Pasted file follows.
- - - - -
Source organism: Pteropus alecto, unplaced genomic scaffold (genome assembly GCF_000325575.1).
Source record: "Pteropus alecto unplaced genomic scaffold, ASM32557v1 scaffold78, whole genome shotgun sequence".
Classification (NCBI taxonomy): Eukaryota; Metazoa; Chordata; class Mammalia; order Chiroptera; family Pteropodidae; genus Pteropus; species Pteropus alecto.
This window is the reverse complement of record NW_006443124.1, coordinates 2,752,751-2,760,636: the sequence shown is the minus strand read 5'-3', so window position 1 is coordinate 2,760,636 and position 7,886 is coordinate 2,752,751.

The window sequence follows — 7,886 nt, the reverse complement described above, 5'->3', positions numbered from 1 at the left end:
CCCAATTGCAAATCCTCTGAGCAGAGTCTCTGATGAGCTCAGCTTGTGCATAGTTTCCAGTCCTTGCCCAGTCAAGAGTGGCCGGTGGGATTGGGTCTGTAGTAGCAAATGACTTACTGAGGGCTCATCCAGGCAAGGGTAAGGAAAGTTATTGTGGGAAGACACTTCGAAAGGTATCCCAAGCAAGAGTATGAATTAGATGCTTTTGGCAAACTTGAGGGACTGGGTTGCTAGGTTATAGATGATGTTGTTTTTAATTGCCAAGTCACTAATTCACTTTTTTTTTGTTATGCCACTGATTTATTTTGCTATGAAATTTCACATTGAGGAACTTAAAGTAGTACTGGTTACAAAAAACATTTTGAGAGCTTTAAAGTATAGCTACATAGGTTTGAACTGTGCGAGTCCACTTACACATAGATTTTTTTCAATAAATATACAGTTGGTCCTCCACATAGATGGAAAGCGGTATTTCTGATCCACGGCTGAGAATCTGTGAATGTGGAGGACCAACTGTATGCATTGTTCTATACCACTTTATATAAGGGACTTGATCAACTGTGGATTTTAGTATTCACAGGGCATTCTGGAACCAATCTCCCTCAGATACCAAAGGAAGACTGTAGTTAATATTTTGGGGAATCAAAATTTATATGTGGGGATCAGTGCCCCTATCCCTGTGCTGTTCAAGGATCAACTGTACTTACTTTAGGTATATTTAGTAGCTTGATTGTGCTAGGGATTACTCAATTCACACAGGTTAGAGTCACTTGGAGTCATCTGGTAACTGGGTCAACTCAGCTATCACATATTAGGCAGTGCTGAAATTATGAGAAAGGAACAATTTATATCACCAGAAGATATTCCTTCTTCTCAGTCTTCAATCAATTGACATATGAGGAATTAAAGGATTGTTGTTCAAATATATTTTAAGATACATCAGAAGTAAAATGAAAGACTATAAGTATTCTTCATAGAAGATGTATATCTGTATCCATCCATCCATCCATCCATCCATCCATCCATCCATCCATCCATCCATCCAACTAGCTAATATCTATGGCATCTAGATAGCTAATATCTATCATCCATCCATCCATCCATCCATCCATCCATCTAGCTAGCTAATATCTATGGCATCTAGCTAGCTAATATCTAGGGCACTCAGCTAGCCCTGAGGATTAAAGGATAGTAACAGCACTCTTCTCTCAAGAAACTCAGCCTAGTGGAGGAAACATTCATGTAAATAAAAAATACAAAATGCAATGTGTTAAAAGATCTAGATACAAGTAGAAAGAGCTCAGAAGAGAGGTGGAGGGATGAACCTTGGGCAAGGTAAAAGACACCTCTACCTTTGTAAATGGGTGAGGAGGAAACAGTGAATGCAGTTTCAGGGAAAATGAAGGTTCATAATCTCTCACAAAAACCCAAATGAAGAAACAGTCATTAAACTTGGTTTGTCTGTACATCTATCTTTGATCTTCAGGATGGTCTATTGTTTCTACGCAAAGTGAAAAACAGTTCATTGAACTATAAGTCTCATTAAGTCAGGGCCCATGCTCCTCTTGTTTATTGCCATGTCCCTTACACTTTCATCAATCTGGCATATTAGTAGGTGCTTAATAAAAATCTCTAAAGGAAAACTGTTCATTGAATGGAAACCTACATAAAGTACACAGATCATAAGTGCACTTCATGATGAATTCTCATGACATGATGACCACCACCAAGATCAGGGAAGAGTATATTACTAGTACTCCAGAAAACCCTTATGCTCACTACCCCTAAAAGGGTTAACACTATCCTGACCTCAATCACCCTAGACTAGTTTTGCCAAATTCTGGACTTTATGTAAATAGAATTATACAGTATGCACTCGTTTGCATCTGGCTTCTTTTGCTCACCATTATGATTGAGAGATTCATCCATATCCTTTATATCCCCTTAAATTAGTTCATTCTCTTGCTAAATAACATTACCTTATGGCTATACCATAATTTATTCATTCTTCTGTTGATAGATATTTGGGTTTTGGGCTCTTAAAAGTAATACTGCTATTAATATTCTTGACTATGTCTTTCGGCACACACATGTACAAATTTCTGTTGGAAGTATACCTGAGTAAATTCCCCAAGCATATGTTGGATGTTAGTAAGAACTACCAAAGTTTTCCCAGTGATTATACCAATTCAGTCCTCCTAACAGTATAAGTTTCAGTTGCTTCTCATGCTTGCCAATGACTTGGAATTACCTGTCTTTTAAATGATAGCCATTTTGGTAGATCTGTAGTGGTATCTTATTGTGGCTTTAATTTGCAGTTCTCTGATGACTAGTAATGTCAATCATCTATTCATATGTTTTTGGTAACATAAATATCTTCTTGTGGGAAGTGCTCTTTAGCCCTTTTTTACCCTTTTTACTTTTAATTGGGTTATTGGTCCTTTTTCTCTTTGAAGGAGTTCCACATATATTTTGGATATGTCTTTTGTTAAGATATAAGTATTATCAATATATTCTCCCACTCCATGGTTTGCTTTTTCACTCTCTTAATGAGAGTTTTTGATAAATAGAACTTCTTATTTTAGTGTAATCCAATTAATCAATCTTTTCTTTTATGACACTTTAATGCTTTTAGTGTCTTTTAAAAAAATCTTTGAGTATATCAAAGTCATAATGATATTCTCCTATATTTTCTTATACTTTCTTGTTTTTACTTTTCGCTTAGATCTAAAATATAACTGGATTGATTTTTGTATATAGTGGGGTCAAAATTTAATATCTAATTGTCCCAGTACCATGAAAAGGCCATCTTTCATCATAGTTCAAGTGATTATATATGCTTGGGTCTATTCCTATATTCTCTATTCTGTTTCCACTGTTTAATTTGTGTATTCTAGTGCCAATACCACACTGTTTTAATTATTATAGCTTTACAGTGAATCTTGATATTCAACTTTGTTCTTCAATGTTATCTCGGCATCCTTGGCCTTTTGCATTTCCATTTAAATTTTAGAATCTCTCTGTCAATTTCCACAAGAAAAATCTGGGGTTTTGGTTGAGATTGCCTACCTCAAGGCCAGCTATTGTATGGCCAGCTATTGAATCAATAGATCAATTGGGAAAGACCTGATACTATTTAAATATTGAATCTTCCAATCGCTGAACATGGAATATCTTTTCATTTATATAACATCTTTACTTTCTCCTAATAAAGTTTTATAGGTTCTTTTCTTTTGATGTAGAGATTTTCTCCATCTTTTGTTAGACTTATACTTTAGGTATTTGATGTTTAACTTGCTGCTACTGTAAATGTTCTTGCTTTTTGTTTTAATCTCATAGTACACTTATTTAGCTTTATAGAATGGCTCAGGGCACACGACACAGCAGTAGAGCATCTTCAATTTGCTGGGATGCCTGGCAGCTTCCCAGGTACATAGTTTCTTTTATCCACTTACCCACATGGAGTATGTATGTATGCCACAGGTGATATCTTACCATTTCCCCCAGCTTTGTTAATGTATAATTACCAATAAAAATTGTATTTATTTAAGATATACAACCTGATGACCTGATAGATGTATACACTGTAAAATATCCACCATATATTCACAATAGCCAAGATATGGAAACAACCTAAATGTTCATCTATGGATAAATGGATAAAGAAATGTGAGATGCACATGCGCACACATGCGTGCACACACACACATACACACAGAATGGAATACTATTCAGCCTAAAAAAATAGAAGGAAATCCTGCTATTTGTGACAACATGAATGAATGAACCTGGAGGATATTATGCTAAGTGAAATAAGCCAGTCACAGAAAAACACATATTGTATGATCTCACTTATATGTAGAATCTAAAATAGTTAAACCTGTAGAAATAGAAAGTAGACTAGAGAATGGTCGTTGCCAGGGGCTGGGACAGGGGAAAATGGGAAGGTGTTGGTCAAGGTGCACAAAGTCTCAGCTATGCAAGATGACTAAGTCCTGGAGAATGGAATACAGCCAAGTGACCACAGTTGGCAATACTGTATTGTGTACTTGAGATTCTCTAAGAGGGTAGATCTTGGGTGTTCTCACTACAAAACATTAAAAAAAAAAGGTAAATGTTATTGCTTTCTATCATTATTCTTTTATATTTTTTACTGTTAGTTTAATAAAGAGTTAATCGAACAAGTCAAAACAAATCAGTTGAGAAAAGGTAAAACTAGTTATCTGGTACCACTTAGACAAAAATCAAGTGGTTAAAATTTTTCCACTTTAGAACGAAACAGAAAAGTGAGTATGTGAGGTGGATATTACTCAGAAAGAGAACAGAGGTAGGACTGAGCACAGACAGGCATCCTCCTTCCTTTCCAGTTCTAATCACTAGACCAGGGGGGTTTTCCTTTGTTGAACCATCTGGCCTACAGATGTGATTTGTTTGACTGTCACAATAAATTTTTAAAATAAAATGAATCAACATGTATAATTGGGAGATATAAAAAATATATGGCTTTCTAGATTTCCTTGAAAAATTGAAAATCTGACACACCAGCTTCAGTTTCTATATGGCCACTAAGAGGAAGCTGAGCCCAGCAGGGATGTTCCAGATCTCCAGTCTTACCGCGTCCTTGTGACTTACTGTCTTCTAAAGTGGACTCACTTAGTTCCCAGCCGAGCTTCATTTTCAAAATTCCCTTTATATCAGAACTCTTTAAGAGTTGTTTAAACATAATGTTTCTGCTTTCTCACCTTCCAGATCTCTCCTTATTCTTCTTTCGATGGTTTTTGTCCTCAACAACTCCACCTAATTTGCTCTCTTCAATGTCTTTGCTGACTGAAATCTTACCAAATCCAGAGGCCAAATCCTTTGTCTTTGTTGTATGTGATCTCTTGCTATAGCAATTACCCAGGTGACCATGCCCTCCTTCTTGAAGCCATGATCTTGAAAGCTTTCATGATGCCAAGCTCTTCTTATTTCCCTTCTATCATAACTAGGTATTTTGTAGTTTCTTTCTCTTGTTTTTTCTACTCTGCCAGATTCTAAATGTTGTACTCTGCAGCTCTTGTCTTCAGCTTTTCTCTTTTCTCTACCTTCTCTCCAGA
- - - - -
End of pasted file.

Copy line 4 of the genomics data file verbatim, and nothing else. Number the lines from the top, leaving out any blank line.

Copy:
This window is the reverse complement of record NW_006443124.1, coordinates 2,752,751-2,760,636: the sequence shown is the minus strand read 5'-3', so window position 1 is coordinate 2,760,636 and position 7,886 is coordinate 2,752,751.